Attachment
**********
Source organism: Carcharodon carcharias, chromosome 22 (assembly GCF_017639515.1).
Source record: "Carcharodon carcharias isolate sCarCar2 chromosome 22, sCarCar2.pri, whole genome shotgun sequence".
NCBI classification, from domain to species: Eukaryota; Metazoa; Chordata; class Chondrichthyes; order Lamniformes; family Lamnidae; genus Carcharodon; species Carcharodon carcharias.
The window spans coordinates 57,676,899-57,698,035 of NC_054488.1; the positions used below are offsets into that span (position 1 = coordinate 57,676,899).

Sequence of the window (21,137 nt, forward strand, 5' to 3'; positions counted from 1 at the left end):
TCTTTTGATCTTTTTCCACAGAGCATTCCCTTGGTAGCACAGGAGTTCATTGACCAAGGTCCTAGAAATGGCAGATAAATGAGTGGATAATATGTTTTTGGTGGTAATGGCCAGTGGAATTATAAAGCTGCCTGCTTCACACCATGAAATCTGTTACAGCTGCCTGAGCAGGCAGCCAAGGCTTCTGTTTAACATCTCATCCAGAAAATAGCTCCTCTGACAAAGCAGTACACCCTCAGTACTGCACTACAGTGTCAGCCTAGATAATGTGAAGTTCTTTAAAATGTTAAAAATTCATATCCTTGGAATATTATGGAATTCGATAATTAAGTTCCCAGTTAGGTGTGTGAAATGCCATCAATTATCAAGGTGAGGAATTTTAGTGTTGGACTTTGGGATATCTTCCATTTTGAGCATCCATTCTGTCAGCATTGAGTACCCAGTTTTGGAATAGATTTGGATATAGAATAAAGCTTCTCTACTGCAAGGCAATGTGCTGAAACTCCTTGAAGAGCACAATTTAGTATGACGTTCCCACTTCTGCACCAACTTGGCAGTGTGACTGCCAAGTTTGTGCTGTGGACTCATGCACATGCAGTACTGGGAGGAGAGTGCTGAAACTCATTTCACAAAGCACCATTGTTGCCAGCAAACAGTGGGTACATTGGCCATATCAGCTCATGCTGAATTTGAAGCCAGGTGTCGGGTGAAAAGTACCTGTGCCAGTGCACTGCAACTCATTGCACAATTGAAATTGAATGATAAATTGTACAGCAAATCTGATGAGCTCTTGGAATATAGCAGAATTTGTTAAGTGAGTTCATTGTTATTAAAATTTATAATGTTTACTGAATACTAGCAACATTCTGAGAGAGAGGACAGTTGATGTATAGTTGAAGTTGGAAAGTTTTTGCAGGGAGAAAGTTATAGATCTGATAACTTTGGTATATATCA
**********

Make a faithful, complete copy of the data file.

Source organism: Carcharodon carcharias, chromosome 22 (assembly GCF_017639515.1).
Source record: "Carcharodon carcharias isolate sCarCar2 chromosome 22, sCarCar2.pri, whole genome shotgun sequence".
NCBI classification, from domain to species: Eukaryota; Metazoa; Chordata; class Chondrichthyes; order Lamniformes; family Lamnidae; genus Carcharodon; species Carcharodon carcharias.
The window spans coordinates 57,676,899-57,698,035 of NC_054488.1; the positions used below are offsets into that span (position 1 = coordinate 57,676,899).

Sequence of the window (21,137 nt, forward strand, 5' to 3'; positions counted from 1 at the left end):
TCTTTTGATCTTTTTCCACAGAGCATTCCCTTGGTAGCACAGGAGTTCATTGACCAAGGTCCTAGAAATGGCAGATAAATGAGTGGATAATATGTTTTTGGTGGTAATGGCCAGTGGAATTATAAAGCTGCCTGCTTCACACCATGAAATCTGTTACAGCTGCCTGAGCAGGCAGCCAAGGCTTCTGTTTAACATCTCATCCAGAAAATAGCTCCTCTGACAAAGCAGTACACCCTCAGTACTGCACTACAGTGTCAGCCTAGATAATGTGAAGTTCTTTAAAATGTTAAAAATTCATATCCTTGGAATATTATGGAATTCGATAATTAAGTTCCCAGTTAGGTGTGTGAAATGCCATCAATTATCAAGGTGAGGAATTTTAGTGTTGGACTTTGGGATATCTTCCATTTTGAGCATCCATTCTGTCAGCATTGAGTACCCAGTTTTGGAATAGATTTGGATATAGAATAAAGCTTCTCTACTGCAAGGCAATGTGCTGAAACTCCTTGAAGAGCACAATTTAGTATGACGTTCCCACTTCTGCACCAACTTGGCAGTGTGACTGCCAAGTTTGTGCTGTGGACTCATGCACATGCAGTACTGGGAGGAGAGTGCTGAAACTCATTTCACAAAGCACCATTGTTGCCAGCAAACAGTGGGTACATTGGCCATATCAGCTCATGCTGAATTTGAAGCCAGGTGTCGGGTGAAAAGTACCTGTGCCAGTGCACTGCAACTCATTGCACAATTGAAATTGAATGATAAATTGTACAGCAAATCTGATGAGCTCTTGGAATATAGCAGAATTTGTTAAGTGAGTTCATTGTTATTAAAATTTATAATGTTTACTGAATACTAGCAACATTCTGAGAGAGAGGACAGTTGATGTATAGTTGAAGTTGGAAAGTTTTTGCAGGGAGAAAGTTATAGATCTGATAACTTTGGTATATATCA